24 November 2023
Could you write and travel at the same time? Author Emma Christie does, and she tells us how she makes it work
I’ve spent much of my adult life travelling – both independently and in my 20-year-career as tour director and guide in Spain. But I’ve always done my writing back home.
Since my first novel was published back in 2020 I’ve massively reduced my tour-guiding workload (Covid helped with that) but my passion for travel remains. My girlfriend and I had a micro-camper for years - a bit like a Postman Pat van with a bed - and absolutely loved it for holidays. But there was no way I wanted to write in such a cramped space.
We bought a bigger van just after I’d signed the contract for my third novel, and headed off for a six week adventure in the Balkans. It was an experiment, really – but I wrote 50,000 words of my third novel during that trip. I’d never been so efficient.
So how did I do it? Simple. I’d wake up at 5.45am every single day, set up my office at the interior dining table and write until I reached 1,000 words – the same word limit I set myself at home. Often I was done by 10am; other days by noon. But whatever time it was the prize was the same – the rest of the day could be spent exploring and hiking and biking. I couldn’t believe it worked, but it did.
When that trip ended we switched our Volkswagen California for a Ford Transit Nugget – less iconic, but the interior design works much better for us. And in April of this year my girlfriend took six months leave from her yoga studio and we hit the road again.
I was about to start editing my third novel and if I’m honest, I was anxious about how that would impact our trip. Sometimes it feels like one deadline after another with edits and that brings pressure; sometimes stress.
Would my sunrise writing routine from the previous summer work for the editing process?
The answer is… mostly. We’ve been on the road for five months and I’ve just handed in my final edits so all in all, it worked. But there were challenges.
When heatwaves struck Albania I switched my timings around. We’d get up early to explore and in the afternoons I’d find somewhere shady to write. I got the writing done - but didn’t enjoy that routine at all. It meant I had work looming all day, and often by the time we’d finished our hike or bike ride I’d be hot and exhausted.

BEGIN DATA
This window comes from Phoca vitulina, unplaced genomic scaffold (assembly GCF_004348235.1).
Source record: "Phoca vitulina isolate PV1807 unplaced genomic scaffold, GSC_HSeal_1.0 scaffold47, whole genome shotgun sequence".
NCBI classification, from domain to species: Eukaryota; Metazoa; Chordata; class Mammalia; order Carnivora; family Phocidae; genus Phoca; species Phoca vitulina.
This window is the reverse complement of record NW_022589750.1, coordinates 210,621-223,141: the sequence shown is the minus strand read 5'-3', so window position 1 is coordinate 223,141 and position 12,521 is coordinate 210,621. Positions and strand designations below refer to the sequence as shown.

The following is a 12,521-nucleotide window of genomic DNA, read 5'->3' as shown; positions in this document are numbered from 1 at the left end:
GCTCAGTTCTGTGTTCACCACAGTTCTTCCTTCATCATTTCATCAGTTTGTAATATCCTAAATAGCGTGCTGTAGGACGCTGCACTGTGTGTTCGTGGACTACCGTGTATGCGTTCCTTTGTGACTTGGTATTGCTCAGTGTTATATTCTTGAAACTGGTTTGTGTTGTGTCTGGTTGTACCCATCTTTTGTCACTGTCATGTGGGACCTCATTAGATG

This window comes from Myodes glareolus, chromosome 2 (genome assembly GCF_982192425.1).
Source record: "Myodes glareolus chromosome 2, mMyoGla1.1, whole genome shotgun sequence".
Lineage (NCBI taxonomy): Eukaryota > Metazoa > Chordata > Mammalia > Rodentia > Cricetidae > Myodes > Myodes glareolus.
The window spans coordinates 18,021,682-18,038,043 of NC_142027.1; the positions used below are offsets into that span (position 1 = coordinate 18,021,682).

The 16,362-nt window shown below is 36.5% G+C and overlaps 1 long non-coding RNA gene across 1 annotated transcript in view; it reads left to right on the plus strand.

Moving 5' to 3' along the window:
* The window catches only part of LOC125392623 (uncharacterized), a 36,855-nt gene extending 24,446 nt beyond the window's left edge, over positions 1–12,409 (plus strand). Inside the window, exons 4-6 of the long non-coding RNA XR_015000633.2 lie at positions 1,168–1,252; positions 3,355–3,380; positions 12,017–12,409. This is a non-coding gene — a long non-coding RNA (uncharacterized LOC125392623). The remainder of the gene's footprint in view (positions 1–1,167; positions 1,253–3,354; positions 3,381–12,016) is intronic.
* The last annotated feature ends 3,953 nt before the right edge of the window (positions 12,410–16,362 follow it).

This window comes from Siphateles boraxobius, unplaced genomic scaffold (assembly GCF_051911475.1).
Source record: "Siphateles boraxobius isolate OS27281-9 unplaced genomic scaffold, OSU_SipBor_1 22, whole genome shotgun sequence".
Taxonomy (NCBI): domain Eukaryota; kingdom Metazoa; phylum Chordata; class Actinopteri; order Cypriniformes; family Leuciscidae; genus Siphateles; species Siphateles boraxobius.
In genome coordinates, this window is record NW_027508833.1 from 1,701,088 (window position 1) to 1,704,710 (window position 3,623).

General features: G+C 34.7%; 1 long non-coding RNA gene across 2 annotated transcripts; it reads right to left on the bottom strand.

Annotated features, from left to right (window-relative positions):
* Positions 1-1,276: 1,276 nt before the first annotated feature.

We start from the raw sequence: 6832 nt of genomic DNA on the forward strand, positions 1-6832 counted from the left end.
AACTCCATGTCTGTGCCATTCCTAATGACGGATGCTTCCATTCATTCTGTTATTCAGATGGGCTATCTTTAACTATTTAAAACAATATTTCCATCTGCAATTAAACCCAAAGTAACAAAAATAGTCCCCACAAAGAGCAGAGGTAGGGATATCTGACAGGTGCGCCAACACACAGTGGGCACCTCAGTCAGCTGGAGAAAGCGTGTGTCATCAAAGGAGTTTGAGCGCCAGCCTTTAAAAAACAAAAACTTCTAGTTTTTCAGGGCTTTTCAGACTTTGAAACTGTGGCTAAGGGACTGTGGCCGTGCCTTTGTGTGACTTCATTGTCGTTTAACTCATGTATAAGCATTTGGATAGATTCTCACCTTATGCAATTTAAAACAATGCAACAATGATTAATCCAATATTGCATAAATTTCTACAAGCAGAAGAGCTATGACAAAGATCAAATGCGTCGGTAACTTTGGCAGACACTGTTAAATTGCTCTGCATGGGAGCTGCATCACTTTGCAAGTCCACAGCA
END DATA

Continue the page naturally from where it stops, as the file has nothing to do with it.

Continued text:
We also got creative when my big deadline was imminent. After three months in the van, we rented an apartment in Athens for a week. That meant I could work all hours, with air-conditioning, while Mari explored the city on her own. It worked perfectly and we’ve just done the same again for another deadline. This time we rented a tiny village house on the Greek island of Naxos for four days and I hit deadline happy.
So it’s all out worked out in the end, right? Yes, but there are buts.
The biggest challenge for me has not been the work itself, or the heatwaves or using a van as an office. It’s been coping with the guilt of working every day during our big adventure. Mari is remarkably patient and hasn’t complained at all. She understands.
But when my writing session run on for longer than expected or I choose to stay at the van instead of exploring a new place together, guilt creeps into the van and sits with me.
Despite that I can say without any doubt that I’ve enjoyed writing this way more than I have done for a long time. Why? Probably because I’m not at my desk all day.
I’m definitely more focussed. People often ask if I’m distracted by the beauty of the places we park up. Not at all. It’s inspiring to open the door as I write and know that within a few hours I’ll be out there exploring it. Shorter working days also means I have more time between writing sessions so I start each day with a clearer mind – and no back pain! In addition, I don’t need to programme exercise into my day because I know I’ll be active from the moment I close my laptop.
With van life I’ve explored and discovered some amazing places in Europe. But it’s also shown me I can do the same amount of work in far less time – while enjoying it more.
For me, that’s the greatest discovery of all.